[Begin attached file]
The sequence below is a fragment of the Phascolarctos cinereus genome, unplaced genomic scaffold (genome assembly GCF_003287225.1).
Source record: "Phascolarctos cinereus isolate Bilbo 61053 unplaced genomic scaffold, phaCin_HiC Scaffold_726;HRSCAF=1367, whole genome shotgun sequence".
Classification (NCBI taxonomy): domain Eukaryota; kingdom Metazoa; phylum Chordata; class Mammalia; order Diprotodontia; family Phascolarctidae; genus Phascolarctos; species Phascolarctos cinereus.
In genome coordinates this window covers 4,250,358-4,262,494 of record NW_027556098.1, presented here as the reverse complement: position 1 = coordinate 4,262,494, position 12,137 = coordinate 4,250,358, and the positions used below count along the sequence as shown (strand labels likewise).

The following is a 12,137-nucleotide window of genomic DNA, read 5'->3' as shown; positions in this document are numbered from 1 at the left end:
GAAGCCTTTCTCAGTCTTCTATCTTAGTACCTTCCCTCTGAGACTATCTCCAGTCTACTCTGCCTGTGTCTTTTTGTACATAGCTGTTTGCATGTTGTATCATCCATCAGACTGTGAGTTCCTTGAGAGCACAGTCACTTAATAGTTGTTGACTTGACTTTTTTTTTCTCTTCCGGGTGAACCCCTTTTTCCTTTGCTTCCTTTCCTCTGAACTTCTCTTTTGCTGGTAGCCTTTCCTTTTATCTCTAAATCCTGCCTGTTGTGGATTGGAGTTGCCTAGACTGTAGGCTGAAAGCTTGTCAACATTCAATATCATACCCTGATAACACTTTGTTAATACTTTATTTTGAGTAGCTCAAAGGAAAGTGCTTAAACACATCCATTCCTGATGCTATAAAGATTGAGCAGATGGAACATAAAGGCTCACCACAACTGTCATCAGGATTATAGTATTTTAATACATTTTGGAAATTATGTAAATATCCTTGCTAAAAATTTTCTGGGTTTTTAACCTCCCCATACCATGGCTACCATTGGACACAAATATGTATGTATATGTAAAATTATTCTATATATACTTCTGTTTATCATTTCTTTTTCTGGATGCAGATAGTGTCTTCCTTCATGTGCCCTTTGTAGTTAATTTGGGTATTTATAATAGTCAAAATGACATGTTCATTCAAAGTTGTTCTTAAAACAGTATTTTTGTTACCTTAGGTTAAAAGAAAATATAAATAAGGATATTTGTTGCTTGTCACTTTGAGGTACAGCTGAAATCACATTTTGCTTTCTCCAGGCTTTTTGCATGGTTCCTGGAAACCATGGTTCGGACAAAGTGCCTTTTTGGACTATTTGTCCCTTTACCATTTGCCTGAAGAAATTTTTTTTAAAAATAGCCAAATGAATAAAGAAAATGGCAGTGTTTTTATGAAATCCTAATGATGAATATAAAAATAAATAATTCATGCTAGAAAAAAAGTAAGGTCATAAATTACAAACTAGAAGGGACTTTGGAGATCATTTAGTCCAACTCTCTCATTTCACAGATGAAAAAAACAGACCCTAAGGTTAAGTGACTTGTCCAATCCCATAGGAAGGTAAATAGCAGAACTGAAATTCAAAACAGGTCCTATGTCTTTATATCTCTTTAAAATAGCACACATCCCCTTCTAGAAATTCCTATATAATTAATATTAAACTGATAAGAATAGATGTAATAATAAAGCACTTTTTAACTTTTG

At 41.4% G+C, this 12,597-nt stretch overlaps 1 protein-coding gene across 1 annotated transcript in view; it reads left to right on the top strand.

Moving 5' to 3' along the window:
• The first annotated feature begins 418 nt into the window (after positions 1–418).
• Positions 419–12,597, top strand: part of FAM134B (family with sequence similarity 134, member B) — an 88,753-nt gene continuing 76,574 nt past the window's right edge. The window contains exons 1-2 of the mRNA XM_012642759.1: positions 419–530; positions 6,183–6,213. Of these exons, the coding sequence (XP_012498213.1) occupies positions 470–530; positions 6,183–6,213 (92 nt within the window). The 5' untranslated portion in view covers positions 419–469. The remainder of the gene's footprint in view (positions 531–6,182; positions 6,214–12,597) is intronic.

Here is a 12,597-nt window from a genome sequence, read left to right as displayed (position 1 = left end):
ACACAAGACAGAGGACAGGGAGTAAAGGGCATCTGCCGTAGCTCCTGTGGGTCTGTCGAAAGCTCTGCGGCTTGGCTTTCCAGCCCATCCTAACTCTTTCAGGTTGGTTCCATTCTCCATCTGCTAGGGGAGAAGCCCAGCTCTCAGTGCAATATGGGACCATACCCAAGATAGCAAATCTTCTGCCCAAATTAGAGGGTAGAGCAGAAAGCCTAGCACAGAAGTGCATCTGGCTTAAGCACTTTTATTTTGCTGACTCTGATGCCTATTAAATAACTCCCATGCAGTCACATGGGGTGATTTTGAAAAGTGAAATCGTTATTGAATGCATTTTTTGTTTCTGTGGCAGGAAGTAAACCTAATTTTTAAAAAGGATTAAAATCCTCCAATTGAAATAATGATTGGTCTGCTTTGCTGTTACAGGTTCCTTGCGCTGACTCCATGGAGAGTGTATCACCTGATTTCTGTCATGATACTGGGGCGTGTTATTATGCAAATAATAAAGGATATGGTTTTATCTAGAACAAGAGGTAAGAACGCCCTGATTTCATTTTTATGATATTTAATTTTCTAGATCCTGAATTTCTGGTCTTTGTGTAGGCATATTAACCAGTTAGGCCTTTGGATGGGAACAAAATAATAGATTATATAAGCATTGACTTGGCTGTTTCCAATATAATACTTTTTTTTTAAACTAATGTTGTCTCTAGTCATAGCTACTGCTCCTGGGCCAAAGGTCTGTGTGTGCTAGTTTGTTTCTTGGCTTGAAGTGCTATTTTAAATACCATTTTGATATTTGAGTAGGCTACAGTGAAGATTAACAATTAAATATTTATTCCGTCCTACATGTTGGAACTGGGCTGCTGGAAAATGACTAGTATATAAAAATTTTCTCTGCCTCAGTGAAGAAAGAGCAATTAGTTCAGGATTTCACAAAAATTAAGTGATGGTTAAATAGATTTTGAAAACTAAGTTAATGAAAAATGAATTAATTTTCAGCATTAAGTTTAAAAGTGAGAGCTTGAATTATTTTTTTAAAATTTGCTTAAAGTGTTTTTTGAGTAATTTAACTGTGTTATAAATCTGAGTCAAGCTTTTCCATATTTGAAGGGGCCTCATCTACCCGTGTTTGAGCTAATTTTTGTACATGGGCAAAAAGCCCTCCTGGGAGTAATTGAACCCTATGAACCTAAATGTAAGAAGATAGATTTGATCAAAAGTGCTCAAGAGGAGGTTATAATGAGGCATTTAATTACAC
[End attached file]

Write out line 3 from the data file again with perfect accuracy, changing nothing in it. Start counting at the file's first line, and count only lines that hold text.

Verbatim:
Classification (NCBI taxonomy): domain Eukaryota; kingdom Metazoa; phylum Chordata; class Mammalia; order Diprotodontia; family Phascolarctidae; genus Phascolarctos; species Phascolarctos cinereus.